Burn Ban Lifted!

Governor Robert Bentley and Interim State Forester Gary Cole on Monday have rescinded the statewide Drought Emergency ‘No Burn’ Order which has been in effect since early November. Officials with the Alabama Forestry Commission (AFC) say the state has received enough rainfall over the last few days to reduce the threat of dangerous wildfires.

For the complete report from Governor bentley, visit http://governor.alabama.gov/newsroom or for any specific questions related to Oak Mountain State Park call us at #205.620.2520.

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From its humble beginning as a 940-acre park atop Double Oak Mountain established by the Alabama State Lands Act of 1927, Oak Mountain State Park has grown to 9,940 acres making it Alabama’s largest state park. With the largest land-area, one of the widest varieties of outdoor activities of any state park, and its proximity to Birmingham, Oak Mountain is a perfect stop while traveling to and from the state’s largest city. Topping it all off is the park’s stunning physical landscape, which alone makes for an unforgettable experience.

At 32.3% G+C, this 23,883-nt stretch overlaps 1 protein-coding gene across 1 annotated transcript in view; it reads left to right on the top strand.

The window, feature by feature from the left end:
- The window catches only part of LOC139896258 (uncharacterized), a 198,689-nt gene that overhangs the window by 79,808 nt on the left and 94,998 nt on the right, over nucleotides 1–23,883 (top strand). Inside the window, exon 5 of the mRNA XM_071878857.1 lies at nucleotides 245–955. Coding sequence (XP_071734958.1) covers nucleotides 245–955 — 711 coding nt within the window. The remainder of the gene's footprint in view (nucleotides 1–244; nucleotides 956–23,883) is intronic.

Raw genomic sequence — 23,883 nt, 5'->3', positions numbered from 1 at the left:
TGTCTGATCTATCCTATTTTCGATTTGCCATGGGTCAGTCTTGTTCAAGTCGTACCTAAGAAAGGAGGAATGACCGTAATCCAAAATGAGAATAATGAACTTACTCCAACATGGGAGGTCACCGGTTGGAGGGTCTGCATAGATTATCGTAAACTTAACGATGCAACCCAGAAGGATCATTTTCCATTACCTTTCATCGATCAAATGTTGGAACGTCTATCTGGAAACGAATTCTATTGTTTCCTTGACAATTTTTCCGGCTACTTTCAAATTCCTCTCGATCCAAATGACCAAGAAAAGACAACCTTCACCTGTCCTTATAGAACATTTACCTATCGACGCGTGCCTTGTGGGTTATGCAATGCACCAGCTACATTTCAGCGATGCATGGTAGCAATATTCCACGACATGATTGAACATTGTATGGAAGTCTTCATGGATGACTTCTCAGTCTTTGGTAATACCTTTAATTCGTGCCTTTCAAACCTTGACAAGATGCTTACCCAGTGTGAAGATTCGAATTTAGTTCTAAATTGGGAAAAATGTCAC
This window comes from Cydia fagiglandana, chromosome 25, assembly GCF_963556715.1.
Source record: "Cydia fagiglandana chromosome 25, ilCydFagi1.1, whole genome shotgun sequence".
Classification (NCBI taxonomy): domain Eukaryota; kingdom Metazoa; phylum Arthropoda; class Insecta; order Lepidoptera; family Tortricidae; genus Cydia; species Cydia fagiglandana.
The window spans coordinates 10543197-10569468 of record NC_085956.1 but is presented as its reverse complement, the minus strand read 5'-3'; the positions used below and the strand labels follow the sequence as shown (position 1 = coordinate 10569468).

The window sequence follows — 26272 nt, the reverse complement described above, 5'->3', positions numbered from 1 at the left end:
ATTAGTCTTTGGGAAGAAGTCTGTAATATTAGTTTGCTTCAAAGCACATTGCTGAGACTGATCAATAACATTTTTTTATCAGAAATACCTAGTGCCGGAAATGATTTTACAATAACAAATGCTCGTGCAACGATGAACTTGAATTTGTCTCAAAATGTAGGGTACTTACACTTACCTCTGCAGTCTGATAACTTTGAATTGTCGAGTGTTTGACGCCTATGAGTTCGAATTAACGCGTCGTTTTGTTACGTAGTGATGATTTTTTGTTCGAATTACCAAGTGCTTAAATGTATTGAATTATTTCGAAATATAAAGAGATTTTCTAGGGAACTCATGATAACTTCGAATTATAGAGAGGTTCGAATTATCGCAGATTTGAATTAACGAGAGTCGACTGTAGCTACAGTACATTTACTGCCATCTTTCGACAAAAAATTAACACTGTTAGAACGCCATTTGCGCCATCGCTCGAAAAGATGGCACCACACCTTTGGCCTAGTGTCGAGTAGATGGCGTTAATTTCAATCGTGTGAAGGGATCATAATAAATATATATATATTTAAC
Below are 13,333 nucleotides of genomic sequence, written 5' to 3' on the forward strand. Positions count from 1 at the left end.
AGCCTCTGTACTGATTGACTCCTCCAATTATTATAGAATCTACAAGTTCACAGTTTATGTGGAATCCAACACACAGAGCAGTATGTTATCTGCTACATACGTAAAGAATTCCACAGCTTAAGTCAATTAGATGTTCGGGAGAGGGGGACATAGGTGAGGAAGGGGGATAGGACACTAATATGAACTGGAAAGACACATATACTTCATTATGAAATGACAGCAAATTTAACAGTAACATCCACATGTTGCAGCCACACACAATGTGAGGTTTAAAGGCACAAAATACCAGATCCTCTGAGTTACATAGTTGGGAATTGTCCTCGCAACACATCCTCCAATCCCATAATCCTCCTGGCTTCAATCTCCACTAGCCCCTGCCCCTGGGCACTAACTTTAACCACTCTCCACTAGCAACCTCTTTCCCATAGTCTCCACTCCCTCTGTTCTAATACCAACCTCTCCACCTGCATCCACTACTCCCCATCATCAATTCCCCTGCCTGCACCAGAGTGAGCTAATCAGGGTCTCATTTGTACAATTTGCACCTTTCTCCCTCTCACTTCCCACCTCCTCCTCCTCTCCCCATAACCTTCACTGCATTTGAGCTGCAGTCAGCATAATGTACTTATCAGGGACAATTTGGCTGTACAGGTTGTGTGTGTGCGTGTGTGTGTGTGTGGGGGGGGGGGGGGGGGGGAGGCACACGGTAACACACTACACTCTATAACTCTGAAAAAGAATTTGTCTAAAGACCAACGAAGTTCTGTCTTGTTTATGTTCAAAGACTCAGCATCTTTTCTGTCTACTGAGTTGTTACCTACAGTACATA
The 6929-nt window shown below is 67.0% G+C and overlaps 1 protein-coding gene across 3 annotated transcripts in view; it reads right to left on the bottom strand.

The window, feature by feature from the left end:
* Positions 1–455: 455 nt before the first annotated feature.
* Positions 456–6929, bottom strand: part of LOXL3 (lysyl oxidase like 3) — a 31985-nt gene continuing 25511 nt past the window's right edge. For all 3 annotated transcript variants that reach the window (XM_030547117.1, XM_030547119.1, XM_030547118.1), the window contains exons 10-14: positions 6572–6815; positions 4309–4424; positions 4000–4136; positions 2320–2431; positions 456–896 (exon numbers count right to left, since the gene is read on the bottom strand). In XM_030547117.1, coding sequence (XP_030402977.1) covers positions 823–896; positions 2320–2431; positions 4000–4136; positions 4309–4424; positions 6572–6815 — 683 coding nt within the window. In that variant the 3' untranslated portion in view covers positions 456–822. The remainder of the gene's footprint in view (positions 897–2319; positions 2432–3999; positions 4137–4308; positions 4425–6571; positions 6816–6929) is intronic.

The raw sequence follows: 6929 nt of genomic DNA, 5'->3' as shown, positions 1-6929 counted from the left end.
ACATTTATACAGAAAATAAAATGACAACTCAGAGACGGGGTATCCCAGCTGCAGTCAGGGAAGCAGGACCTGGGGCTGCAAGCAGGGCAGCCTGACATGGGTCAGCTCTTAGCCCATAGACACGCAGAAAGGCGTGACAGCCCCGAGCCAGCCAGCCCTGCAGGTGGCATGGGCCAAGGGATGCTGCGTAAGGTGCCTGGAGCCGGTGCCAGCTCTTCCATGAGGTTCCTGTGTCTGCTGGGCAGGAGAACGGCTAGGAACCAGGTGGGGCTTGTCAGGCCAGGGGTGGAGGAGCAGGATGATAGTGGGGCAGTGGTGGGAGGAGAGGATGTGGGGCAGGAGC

Activities
Mountain biking and hiking are two of the most popular activities at the park. With more than 50 miles of trails visitors have plenty of options to choose from be it a short loop or an overnight trip. The Red Trail has even been included on the International Mountain Biking Association’s(IMBA) list of EPIC rides. The park also features a pump track and BMX course. 
 
Other park activities include: Flipside Watersports cable skiing, boat rentals, basketball courts, nature programs, Peavine Falls, Oak Mountain Interpretive Center, 18-hole golf course and driving range, beach and swimming area, fishing lakes, boat rentals, picnic areas, demonstration farm and horseback riding facilities.

 
 
Nature
Education and wildlife rehabilitation are major components of the park as well. The Alabama Wildlife Center provides rehabilitation services to injured native birds each year in order to return them to the wild. The resident birds can be viewed from the Tree Top Nature Trail, an elevated boardwalk winding through a secluded woodland valley. Adjacent to the Wildlife Center is the Oak Mountain Interpretive Center, a 2,500 square foot interactive exhibit space, meeting room, and teaching laboratory. 
 
Area attractions
Shopping and dining in downtown Birmingham, mountain biking at the Coldwater Mountain Forever Wild tract near Anniston, the Cahaba River National Wildlife Refuge, the Birmingham Civil Rights Institute, the Birmingham Barons minor league baseball team, Sloss Furnace National Historic Landmark, Ruffner Mountain Nature Center, Forever Wild Turkey Creek Nature Preserve and many more.